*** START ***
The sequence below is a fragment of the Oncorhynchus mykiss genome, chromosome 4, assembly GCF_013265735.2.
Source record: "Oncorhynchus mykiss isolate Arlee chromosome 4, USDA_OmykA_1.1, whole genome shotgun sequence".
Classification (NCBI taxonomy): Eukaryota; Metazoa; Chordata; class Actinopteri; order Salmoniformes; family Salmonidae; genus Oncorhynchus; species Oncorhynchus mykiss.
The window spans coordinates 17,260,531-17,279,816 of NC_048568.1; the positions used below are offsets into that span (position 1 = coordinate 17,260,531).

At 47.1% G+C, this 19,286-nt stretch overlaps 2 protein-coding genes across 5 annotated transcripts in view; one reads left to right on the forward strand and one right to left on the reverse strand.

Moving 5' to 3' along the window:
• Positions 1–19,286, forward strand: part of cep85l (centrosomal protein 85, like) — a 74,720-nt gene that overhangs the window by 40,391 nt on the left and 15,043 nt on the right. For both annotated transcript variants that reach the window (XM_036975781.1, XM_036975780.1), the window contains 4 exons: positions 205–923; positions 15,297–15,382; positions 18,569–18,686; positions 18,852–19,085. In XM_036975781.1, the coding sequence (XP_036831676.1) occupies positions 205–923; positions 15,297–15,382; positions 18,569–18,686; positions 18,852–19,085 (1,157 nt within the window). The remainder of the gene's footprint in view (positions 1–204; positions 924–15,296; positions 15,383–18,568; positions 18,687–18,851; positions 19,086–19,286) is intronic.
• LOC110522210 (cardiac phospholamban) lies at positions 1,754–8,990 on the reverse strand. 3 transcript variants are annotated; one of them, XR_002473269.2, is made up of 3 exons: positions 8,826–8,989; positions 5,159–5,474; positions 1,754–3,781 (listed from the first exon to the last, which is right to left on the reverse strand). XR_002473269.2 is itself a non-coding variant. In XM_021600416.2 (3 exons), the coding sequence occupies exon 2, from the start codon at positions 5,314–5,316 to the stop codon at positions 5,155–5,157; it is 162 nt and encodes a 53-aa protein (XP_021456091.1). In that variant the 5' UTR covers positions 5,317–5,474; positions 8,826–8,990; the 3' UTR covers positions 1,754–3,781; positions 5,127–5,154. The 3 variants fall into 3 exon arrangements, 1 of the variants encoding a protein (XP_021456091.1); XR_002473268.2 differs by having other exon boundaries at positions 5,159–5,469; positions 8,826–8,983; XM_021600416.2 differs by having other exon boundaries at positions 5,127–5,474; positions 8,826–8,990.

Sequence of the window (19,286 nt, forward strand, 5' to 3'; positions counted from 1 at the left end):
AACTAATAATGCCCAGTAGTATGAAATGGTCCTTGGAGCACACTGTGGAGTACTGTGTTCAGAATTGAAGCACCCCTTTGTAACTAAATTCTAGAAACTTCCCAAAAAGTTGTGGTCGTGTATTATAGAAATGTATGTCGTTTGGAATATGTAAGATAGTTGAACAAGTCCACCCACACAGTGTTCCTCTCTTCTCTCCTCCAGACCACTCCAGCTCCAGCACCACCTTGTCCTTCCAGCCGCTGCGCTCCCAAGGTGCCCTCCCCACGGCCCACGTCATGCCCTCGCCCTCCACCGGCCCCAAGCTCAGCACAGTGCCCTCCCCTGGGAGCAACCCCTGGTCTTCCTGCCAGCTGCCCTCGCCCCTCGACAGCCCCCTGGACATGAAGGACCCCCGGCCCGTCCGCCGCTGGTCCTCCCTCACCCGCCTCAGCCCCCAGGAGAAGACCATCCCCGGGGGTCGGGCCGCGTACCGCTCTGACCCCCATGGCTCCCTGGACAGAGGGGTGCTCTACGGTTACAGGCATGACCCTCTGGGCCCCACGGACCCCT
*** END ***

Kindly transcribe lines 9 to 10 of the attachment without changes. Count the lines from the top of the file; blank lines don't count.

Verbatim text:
Sequence of the window (19,286 nt, forward strand, 5' to 3'; positions counted from 1 at the left end):
AACTAATAATGCCCAGTAGTATGAAATGGTCCTTGGAGCACACTGTGGAGTACTGTGTTCAGAATTGAAGCACCCCTTTGTAACTAAATTCTAGAAACTTCCCAAAAAGTTGTGGTCGTGTATTATAGAAATGTATGTCGTTTGGAATATGTAAGATAGTTGAACAAGTCCACCCACACAGTGTTCCTCTCTTCTCTCCTCCAGACCACTCCAGCTCCAGCACCACCTTGTCCTTCCAGCCGCTGCGCTCCCAAGGTGCCCTCCCCACGGCCCACGTCATGCCCTCGCCCTCCACCGGCCCCAAGCTCAGCACAGTGCCCTCCCCTGGGAGCAACCCCTGGTCTTCCTGCCAGCTGCCCTCGCCCCTCGACAGCCCCCTGGACATGAAGGACCCCCGGCCCGTCCGCCGCTGGTCCTCCCTCACCCGCCTCAGCCCCCAGGAGAAGACCATCCCCGGGGGTCGGGCCGCGTACCGCTCTGACCCCCATGGCTCCCTGGACAGAGGGGTGCTCTACGGTTACAGGCATGACCCTCTGGGCCCCACGGACCCCT